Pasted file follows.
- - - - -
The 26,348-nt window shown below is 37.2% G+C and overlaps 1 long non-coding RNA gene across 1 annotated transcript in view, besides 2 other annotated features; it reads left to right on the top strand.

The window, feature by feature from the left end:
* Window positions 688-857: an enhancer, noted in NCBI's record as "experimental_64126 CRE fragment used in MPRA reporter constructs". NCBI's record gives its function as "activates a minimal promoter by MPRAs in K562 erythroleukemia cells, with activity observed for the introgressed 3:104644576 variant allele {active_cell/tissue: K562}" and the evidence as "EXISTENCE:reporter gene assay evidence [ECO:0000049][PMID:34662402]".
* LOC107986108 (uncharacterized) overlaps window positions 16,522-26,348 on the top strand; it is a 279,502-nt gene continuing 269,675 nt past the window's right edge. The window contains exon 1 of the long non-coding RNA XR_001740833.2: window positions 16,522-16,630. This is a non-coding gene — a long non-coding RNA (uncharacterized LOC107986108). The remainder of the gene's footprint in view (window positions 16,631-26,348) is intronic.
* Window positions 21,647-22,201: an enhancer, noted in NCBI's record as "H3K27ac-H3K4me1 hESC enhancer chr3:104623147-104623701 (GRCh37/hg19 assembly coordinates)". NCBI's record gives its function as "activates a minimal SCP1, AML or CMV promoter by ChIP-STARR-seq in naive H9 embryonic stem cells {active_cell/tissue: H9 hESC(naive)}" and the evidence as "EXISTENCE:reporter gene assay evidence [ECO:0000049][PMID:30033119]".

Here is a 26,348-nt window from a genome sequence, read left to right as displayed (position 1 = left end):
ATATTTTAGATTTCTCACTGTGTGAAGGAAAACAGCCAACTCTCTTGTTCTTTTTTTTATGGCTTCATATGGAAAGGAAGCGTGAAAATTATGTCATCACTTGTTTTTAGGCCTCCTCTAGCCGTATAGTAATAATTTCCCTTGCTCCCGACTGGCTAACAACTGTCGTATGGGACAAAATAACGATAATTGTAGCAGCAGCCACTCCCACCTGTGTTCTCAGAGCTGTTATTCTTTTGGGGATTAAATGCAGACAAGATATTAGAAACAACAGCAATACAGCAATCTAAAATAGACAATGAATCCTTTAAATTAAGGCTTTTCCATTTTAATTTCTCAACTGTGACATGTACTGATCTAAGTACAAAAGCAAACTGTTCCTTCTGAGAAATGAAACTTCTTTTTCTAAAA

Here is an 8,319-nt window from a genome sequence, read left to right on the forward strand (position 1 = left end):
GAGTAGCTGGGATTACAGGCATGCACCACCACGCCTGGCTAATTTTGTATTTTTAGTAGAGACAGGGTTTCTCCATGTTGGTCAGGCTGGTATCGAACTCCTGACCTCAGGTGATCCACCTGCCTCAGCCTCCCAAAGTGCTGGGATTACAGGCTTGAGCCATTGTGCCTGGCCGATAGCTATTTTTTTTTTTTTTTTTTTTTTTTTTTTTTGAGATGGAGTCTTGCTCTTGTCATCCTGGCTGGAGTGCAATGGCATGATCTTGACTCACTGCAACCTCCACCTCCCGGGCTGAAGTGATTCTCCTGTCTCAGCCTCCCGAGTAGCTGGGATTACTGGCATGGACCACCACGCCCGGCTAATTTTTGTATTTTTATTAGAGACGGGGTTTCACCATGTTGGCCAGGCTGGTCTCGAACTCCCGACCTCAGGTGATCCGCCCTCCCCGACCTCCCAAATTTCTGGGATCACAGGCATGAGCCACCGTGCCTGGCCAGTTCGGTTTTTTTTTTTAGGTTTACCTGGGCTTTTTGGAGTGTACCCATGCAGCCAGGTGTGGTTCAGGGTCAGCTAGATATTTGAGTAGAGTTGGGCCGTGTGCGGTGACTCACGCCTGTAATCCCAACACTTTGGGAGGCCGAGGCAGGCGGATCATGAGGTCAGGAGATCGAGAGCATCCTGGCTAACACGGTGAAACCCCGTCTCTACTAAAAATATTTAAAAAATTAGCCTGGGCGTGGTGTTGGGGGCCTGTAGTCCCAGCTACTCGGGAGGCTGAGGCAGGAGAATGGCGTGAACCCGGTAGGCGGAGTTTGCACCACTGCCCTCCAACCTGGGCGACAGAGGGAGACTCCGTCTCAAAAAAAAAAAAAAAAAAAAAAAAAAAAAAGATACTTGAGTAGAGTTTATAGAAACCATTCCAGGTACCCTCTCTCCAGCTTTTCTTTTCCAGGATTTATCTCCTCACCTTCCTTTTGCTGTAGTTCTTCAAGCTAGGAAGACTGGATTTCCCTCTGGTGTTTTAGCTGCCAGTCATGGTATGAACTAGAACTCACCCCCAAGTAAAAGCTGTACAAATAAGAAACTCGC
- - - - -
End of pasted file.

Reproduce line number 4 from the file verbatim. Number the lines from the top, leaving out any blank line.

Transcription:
* LOC107986108 (uncharacterized) overlaps window positions 16,522-26,348 on the top strand; it is a 279,502-nt gene continuing 269,675 nt past the window's right edge. The window contains exon 1 of the long non-coding RNA XR_001740833.2: window positions 16,522-16,630. This is a non-coding gene — a long non-coding RNA (uncharacterized LOC107986108). The remainder of the gene's footprint in view (window positions 16,631-26,348) is intronic.